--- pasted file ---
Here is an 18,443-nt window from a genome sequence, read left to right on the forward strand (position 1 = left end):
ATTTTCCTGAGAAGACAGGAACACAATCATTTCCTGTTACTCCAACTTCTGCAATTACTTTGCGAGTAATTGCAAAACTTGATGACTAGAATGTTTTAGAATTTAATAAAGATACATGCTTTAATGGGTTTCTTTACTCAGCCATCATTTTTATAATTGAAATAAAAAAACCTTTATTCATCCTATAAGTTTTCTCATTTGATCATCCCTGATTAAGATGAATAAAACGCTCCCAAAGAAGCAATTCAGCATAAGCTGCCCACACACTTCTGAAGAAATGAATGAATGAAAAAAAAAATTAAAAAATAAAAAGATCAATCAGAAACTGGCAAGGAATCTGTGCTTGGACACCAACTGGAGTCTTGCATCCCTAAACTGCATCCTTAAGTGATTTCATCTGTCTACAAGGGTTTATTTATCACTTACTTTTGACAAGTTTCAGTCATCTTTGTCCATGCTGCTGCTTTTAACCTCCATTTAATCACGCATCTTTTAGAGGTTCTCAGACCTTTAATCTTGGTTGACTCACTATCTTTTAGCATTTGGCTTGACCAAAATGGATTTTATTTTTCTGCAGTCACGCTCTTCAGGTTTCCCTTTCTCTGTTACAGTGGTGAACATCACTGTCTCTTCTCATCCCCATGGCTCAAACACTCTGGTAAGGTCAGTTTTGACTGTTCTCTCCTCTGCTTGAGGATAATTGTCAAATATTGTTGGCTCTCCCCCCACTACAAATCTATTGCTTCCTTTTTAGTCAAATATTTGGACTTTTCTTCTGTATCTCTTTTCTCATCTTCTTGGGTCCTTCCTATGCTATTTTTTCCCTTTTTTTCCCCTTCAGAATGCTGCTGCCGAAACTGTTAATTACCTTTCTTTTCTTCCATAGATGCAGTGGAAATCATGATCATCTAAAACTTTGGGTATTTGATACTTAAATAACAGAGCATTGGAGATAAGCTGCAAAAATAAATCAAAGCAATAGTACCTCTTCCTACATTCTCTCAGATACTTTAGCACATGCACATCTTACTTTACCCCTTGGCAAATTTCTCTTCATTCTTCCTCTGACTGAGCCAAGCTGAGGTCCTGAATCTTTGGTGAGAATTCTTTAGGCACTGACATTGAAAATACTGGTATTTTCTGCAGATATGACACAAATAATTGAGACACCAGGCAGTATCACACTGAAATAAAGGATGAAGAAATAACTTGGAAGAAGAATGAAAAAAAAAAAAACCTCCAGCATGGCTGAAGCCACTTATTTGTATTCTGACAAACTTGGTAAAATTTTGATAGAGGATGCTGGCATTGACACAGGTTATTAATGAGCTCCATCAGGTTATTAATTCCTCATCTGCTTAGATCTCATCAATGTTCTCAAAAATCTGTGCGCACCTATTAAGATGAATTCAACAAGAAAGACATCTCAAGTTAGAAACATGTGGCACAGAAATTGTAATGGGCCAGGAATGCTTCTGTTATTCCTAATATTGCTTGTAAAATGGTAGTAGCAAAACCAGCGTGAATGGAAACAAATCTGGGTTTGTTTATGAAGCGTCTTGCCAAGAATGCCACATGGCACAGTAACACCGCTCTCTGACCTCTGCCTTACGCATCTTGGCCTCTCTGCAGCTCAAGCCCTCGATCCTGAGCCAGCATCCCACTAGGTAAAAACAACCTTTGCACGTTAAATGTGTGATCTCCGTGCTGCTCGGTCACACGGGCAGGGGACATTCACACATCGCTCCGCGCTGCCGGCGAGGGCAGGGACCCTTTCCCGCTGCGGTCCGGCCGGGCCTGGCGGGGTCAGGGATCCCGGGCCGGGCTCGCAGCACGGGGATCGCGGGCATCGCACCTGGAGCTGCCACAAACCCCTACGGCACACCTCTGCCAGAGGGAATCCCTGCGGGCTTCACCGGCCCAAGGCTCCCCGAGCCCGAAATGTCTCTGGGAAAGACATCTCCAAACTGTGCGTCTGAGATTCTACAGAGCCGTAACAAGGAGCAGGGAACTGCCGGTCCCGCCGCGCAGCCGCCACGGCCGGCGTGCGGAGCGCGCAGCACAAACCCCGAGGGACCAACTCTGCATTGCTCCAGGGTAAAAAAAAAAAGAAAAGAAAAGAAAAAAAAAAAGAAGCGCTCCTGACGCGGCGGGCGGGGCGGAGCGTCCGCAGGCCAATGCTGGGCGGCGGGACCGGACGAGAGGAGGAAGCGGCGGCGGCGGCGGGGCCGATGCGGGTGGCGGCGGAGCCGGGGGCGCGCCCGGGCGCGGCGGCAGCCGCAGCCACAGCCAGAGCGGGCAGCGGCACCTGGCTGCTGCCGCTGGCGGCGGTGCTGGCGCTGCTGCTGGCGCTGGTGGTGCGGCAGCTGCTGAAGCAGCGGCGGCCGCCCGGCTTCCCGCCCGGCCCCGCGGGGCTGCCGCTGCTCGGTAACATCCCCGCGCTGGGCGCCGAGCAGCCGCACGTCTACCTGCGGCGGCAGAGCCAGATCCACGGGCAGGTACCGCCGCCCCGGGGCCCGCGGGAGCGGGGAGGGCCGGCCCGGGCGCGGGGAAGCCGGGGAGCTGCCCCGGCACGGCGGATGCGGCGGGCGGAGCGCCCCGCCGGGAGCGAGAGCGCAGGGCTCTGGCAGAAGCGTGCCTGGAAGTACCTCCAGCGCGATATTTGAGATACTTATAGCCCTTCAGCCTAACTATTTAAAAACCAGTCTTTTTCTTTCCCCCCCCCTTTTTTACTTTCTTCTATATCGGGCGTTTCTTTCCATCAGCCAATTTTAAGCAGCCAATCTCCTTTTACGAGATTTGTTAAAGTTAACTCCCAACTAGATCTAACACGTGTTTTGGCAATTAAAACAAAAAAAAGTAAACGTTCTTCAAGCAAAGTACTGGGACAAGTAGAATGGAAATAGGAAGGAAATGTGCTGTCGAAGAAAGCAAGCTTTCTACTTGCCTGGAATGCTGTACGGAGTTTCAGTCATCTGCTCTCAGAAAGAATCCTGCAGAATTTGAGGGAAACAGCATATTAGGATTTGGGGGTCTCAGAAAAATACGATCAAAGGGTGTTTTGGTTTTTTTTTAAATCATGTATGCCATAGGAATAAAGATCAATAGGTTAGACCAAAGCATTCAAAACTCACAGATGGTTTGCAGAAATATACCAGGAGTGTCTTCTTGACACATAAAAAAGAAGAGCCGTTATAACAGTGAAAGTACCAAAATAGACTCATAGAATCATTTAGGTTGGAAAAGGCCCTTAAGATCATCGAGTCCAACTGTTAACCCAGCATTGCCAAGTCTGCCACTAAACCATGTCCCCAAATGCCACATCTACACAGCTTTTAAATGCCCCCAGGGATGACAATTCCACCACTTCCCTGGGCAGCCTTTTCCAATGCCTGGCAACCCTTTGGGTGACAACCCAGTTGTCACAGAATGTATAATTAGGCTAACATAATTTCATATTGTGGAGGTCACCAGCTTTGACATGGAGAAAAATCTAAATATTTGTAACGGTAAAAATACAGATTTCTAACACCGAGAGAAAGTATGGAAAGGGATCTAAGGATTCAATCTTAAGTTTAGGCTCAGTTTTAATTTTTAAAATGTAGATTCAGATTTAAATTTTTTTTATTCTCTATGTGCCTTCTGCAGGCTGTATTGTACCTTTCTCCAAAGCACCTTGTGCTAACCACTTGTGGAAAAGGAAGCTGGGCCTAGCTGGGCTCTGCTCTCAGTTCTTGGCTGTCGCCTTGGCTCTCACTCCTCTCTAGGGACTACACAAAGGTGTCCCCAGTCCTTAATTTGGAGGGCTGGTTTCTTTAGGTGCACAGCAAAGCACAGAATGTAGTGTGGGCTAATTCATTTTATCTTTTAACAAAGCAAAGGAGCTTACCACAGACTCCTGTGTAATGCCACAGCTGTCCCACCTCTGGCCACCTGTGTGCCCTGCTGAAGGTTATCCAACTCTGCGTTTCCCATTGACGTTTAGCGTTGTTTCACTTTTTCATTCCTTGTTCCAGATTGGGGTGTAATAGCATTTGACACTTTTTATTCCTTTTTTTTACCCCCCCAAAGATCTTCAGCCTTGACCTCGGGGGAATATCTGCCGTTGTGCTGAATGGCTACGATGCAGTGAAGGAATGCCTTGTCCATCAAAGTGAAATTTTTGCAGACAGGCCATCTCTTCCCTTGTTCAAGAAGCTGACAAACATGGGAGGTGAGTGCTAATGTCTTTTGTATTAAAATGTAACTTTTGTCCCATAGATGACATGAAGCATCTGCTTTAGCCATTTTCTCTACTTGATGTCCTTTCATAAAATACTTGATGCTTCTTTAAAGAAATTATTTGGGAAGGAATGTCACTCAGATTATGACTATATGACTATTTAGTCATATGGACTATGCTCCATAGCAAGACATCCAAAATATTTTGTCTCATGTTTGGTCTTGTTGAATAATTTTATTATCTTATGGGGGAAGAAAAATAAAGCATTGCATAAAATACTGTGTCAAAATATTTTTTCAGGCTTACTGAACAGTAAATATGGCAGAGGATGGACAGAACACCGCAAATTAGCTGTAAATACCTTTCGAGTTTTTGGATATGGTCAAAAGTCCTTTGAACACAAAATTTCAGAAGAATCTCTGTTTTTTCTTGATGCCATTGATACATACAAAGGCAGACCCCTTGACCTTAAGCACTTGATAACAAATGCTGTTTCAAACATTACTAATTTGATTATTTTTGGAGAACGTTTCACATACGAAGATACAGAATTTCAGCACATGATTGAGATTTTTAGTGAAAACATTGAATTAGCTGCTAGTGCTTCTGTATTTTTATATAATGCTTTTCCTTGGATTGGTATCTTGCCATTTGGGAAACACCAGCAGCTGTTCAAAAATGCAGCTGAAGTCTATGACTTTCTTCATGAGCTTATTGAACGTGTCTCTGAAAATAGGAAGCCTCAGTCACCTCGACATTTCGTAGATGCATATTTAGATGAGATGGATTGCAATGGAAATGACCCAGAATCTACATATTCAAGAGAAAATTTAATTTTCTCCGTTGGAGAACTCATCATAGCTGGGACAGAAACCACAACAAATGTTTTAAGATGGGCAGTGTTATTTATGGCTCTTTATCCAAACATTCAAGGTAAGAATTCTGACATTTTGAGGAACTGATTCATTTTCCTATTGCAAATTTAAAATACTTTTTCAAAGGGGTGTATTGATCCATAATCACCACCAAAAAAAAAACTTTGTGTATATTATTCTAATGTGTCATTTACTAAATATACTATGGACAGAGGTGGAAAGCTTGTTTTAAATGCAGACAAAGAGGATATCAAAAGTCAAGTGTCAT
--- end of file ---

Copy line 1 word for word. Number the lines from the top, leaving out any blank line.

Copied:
Here is an 18,443-nt window from a genome sequence, read left to right on the forward strand (position 1 = left end):